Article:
Contrarian investors are searching for unloved stocks that have the potential to deliver a big upside surprise. When you get a chance to pick up some nice yield while you wait, it makes the decision to buy a bit easier.
Let’s take a look at two Canadian companies that fall in that camp today.
Cineplex used to be one of those steady dividend-growth picks that just kept drifting higher. Last year, however, the market suddenly decided it wasn’t cool anymore and the stock dropped like a rock, falling from $53 in the spring of 2017 to a low near $28 in May 2018. Since then, the stock has recovered back to $33, and more gains might be on the way.
Cineplex raised the dividend in May and recently reported record Q2 results. Total revenue increased 12.4% to $409 million compared to Q2 2017. Attendance increased 5% to 17.3 million and box office revenue per patron rose 4.4% to $10.82. People also spent more on food as concession revenue per person increased 9.3% to $6.59.
Cineplex is expanding its operations beyond theatres. It is already a major supplier of digital place-based screens for restaurants and is rolling out amusement and leisure facilities such as the Rec Room and eSports. As the new businesses grow, they should provide some stability to the Film Entertainment segment that is dependent on the film producers to come out with desirable product.
The dividend should be safe and currently provides a yield of 5.25%.
Inter Pipeline (TSX:IPL)
IPL is a niche player in the midstream energy infrastructure sector in Alberta. The company also owns bulk liquids storage operations in Europe.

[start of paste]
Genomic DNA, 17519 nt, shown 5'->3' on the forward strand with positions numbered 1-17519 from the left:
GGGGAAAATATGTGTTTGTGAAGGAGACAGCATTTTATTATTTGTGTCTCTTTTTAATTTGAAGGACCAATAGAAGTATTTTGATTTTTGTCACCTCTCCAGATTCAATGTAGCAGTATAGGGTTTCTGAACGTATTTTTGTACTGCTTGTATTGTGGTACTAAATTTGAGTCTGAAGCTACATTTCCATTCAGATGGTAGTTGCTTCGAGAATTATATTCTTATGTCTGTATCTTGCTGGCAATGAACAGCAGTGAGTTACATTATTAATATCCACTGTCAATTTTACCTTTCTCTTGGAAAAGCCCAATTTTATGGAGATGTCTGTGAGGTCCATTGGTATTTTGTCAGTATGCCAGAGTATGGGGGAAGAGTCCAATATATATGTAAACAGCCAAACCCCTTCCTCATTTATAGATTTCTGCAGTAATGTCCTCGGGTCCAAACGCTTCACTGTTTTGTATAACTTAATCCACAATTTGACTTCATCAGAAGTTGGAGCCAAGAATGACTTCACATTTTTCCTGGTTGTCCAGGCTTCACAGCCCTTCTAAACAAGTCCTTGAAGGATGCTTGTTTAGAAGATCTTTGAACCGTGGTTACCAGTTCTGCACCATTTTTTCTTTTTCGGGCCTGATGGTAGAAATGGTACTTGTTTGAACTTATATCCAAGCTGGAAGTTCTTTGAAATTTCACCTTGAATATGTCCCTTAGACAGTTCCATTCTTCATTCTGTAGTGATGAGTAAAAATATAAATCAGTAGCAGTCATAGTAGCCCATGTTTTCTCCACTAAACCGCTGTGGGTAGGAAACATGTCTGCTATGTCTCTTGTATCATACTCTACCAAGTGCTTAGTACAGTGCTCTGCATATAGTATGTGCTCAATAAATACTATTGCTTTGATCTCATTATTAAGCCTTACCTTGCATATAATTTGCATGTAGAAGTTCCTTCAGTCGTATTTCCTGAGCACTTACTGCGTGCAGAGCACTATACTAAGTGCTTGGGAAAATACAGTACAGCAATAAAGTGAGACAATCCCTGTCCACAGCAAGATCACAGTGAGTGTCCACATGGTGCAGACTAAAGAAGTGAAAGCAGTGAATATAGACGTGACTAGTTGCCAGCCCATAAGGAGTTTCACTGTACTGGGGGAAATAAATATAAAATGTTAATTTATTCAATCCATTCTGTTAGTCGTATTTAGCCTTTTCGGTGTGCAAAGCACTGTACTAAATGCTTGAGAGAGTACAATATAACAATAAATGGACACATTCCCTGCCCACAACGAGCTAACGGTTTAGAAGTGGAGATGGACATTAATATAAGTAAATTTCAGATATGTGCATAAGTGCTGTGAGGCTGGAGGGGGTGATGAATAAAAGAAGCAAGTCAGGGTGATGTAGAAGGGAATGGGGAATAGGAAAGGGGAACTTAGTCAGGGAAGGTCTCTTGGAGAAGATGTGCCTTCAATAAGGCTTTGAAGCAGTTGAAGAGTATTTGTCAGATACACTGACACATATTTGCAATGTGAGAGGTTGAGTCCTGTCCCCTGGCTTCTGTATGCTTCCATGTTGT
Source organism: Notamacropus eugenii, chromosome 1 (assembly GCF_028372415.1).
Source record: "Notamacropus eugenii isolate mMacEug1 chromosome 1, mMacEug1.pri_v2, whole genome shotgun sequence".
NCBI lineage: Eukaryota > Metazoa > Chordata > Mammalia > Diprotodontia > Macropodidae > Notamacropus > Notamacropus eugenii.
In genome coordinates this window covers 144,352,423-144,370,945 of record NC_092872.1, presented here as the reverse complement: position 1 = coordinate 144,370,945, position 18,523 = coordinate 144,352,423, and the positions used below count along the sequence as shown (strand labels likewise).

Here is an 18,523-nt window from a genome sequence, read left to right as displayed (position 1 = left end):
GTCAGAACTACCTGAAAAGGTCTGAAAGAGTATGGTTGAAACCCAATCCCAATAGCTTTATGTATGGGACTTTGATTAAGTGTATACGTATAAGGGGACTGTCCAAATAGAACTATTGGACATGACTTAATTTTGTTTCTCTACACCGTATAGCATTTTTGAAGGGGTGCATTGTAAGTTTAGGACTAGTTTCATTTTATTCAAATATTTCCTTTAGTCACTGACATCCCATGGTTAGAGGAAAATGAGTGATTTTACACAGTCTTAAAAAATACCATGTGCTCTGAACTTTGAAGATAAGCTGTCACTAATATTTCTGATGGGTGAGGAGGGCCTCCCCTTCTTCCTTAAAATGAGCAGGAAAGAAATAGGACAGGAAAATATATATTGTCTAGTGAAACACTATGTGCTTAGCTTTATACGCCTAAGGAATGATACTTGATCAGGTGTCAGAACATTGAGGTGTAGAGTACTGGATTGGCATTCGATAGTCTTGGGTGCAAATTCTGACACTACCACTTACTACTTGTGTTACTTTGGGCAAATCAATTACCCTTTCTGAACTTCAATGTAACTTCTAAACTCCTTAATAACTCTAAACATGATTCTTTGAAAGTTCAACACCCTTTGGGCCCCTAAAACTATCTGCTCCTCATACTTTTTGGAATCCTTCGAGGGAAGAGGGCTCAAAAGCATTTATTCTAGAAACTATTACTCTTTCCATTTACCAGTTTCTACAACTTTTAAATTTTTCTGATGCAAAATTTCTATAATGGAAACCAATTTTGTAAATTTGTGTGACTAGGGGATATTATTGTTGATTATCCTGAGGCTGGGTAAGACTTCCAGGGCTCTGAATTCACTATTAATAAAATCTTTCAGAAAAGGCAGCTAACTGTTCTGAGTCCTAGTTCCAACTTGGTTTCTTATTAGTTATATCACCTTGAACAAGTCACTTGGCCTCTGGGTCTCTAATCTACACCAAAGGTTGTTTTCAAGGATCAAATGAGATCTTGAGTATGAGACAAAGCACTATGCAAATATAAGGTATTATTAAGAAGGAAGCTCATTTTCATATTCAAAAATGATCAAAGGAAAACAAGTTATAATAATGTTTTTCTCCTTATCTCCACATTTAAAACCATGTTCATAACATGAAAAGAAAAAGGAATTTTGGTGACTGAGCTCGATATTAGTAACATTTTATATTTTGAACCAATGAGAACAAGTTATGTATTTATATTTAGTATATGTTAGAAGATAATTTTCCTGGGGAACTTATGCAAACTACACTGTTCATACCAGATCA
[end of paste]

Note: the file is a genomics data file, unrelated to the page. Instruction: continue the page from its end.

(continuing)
The company has an attractive development portfolio, including the $3.5 billion Heartland Petrochemical Complex that should be up and running by the end of 2021. The facilities, which will produce raw material plastics that are used for the manufacturing of a variety of packaging and end products, should generate additional average annual EBITDA of $450-500 million.
IPL’s conventional oil and oil sands pipelines are seeing strong throughput and that should continue as the energy sector recovers. The storage business in Europe has been the weak link in 2018 due to lower utilization rates as a result in shifting market prices, but that could turn around as quickly as it went sideways.
IPL generates adequate cash flow to support the dividend. The current payout provides a yield of 6.9%.
The stock topped out near $39 in 2014 and is now trading around $24.50. Rising interest rates are hitting the energy infrastructure sector and uncertainty around major pipeline developments has investors giving the broader Canadian energy patch a wide berth, but the pullback in IPL looks overdone.
As consolidation increases among the midstream players, IPL could become a takeover target in the next few years.
The bottom line
It takes a contrarian view to step in to these stocks right now, but they both pay above-average dividends that should be safe, or even continue to grow, while you wait for sentiment to improve.